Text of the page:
Dean Collins (dancer)

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Dean Collins (born Sol Ruddosky; May 29, 1917–June 1, 1984) [1] was an American dancer, instructor, choreographer, and innovator of swing. He is often credited with bringing Lindy Hop from New York to Southern California. Collins worked in 37 or 38 films as well performing live and on television.[2]

He grew up in Newark, New Jersey and, at age 13, learned to dance from his two older sisters.[3] and quickly began "doing amateur contests in Newark".[2] He was soon dancing at the Savoy Ballroom in Harlem, New York. In 1935, he was named "Dancer of the Year" by The New Yorker.[4]

He moved to Los Angeles in 1936. He worked as a janitor at Simon's Drive-In Diner. At night, he danced at the Diana Ballroom and Casino Gardens. Worried that his Jewish name would hinder his career, he adopted the name "Dean Collins", derived from a wallet he found.[5]

His career started when he was hired by RKO pictures to choreograph the dancing in Let's Make Music, filmed in 1939 and released in 1940.[6]

In 1942 he appeared in the Soundies The Chool Song released March 23, 1942. He and his partner were billed as "Collins and Colette", and music was recorded by Spike Jones.[7]

He eventually danced in or choreographed nearly forty Hollywood movies, including an appearance in the classic Hellzapoppin' (1941). He also taught dancing in Los Angeles from the 1930s until his death in 1984.[8][not in citation given] During this time, he taught many people including Shirley Temple, Joan Crawford, Cesar Romero, Abbott and Costello, Jonathan Bixby, Sylvia Sykes, and Arthur Murray.[5]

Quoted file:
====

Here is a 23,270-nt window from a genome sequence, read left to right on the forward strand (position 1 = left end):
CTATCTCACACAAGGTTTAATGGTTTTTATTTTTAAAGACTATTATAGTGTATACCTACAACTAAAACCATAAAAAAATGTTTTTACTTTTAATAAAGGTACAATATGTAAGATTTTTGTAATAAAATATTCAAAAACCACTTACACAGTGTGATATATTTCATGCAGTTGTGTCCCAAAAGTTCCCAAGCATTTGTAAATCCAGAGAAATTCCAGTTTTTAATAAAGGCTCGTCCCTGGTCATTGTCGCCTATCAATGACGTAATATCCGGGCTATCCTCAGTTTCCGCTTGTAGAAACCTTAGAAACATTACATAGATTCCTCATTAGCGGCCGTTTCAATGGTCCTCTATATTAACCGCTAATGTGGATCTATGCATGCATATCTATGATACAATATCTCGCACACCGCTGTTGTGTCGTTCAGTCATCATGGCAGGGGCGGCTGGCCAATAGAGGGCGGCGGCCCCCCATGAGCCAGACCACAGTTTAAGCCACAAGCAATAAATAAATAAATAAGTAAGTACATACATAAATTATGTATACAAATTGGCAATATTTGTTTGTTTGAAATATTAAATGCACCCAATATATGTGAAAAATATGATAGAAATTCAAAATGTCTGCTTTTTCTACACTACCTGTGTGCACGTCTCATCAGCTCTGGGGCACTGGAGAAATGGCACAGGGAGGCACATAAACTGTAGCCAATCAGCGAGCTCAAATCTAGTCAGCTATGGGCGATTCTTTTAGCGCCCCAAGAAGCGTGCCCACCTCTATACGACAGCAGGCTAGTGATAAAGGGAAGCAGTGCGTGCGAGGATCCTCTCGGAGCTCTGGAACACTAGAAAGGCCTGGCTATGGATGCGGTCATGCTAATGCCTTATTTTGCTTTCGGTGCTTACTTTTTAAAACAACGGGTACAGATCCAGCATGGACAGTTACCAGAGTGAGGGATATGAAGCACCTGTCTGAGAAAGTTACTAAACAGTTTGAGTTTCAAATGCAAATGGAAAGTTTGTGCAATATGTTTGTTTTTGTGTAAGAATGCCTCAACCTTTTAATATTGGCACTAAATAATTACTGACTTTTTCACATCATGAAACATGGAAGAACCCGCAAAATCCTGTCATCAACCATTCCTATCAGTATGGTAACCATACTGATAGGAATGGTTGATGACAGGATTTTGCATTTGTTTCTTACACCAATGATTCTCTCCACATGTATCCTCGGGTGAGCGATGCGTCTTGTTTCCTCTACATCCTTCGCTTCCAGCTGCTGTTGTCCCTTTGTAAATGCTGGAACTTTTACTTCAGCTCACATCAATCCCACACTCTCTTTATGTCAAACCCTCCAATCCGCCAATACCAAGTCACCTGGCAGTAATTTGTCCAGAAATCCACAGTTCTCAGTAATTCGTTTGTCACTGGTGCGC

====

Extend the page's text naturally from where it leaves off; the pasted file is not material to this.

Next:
Collins' wife, Mary, believes that he contributed a unique, smoothed out style that eliminated the bounce. According to jazz dance researcher Peter Loggins, Dean's style changed and evolved over the decades, returning toward the end of his life to the Lindy Hop he learned in the Savoy Ballroom in the 1930s.[5]

The Collins style seen in Hollywood films was the main source for what became known in the 1990s as Hollywood-style Lindy Hop.[6]

He also created his own version of the Shim Sham, which was meant as a three man performance, and was not taught or shared. Jack Arkin, and Johnny Mattox were the original performers along with Collins. Later, Bobby Hefner and Bart Bartolo performed it as well. Today, it is done by dancers around the world.

When his wife, Mary Collins, was asked if he was responsible for the emergence of the dance, however, she said that her husband insisted there were "only two kinds of swing dance – good and bad".[9][not in citation given]

Jewel McGowan, called by her contemporaries the "greatest female swing dancer ever", was his dance partner for eleven years.[10] She appears with him in Buck Privates (1941), Ride 'Em Cowboy (1942), and many other films.[11]


  1. ^ California Death Records
  2. ^ a b Lindy by Lanza. (Dancer’s Odyssey) from Brooklyn to Hollywood 1939 - 1963. Joe Lanza. 2001. page 79.
  3. ^ Swing Dancing's King. Los Angeles Times. Dean Stewart. August 5, 1984. page 45.
  4. ^ Dance Spirit. "The Dean of Style". Kiku Loomis. June 2001. page 83
  5. ^ a b c Dance Spirit. "The Dean of Swing". Kiku Loomis. June 2001. page 83.
  6. ^ a b Dance Spirit. "The Dean of Swing". Kiku Loomis. June 2001. page 83
  7. ^ The Soundies Distributing Corporation of America: a history and filmography of their "jukebox" musical films of the 1940s. Terenzio, MacGillivary, Okuda. 1954. page 72. ISBN 0-89950-578-3 "The King's Men" are listed as members of the cast.
  8. ^ "Archived copy". Archived from the original on 2011-07-22. Retrieved 2009-04-11. 
  9. ^ Archived 2011-07-22 at the Wayback Machine. Swing Dance Hall of Fame Dean Collins
  10. ^ name="Dance Spirit 2001. page 83".
  11. ^ Jewel McGowan at Internet Movie DataBase

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